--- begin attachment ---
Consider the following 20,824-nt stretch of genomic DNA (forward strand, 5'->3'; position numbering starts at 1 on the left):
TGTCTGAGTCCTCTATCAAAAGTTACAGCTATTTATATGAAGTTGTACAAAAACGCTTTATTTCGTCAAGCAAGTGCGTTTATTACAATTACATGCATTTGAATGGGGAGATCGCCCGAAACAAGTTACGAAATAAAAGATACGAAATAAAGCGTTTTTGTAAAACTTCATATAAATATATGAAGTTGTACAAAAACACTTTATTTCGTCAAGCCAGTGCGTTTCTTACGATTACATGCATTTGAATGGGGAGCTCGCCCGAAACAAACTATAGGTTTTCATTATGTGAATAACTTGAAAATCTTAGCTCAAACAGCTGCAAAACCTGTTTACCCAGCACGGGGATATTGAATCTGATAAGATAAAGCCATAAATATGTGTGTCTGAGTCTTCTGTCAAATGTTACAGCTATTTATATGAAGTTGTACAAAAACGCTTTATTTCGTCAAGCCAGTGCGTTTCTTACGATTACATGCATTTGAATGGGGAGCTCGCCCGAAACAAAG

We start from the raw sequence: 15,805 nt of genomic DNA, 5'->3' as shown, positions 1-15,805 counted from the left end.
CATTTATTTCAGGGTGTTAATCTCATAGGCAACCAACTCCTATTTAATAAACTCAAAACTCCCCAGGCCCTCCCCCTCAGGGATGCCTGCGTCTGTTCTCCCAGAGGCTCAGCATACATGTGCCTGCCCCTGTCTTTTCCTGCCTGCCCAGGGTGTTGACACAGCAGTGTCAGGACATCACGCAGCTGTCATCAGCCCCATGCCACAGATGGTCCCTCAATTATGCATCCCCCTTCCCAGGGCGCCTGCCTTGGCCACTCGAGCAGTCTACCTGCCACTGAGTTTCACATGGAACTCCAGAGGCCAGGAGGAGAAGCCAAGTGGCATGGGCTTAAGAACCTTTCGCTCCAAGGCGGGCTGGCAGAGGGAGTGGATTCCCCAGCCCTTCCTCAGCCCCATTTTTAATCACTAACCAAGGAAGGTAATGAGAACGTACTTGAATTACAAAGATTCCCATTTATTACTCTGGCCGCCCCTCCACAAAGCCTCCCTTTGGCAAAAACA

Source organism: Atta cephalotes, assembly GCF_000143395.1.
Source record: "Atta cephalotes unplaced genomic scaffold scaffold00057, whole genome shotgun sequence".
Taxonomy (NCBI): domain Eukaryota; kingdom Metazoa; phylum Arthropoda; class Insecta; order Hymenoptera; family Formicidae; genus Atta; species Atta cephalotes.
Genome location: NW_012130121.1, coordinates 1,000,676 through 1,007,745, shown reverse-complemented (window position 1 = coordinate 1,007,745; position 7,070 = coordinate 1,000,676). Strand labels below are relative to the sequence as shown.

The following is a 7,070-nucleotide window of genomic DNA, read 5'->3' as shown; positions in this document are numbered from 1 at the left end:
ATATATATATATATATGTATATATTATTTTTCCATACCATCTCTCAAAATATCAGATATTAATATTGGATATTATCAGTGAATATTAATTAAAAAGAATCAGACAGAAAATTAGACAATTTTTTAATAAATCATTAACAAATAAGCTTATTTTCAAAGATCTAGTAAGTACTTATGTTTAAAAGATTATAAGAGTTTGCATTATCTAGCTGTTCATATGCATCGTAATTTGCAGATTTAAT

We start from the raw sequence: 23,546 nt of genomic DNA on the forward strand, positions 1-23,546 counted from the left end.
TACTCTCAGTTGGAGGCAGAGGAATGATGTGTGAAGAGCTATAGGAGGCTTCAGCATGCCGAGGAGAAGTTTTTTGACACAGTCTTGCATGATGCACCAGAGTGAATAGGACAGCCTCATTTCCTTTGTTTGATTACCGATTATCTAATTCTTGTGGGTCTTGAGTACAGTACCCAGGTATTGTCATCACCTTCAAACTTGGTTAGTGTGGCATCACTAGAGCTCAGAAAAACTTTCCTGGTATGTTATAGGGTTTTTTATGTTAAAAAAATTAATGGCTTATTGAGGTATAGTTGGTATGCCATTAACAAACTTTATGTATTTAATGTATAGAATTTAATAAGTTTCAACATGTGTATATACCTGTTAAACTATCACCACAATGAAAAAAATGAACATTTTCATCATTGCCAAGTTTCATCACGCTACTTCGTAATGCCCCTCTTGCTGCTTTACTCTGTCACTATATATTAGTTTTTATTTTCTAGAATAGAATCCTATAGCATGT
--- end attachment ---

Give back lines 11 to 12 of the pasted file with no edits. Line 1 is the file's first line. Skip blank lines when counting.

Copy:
We start from the raw sequence: 23,546 nt of genomic DNA on the forward strand, positions 1-23,546 counted from the left end.
TACTCTCAGTTGGAGGCAGAGGAATGATGTGTGAAGAGCTATAGGAGGCTTCAGCATGCCGAGGAGAAGTTTTTTGACACAGTCTTGCATGATGCACCAGAGTGAATAGGACAGCCTCATTTCCTTTGTTTGATTACCGATTATCTAATTCTTGTGGGTCTTGAGTACAGTACCCAGGTATTGTCATCACCTTCAAACTTGGTTAGTGTGGCATCACTAGAGCTCAGAAAAACTTTCCTGGTATGTTATAGGGTTTTTTATGTTAAAAAAATTAATGGCTTATTGAGGTATAGTTGGTATGCCATTAACAAACTTTATGTATTTAATGTATAGAATTTAATAAGTTTCAACATGTGTATATACCTGTTAAACTATCACCACAATGAAAAAAATGAACATTTTCATCATTGCCAAGTTTCATCACGCTACTTCGTAATGCCCCTCTTGCTGCTTTACTCTGTCACTATATATTAGTTTTTATTTTCTAGAATAGAATCCTATAGCATGT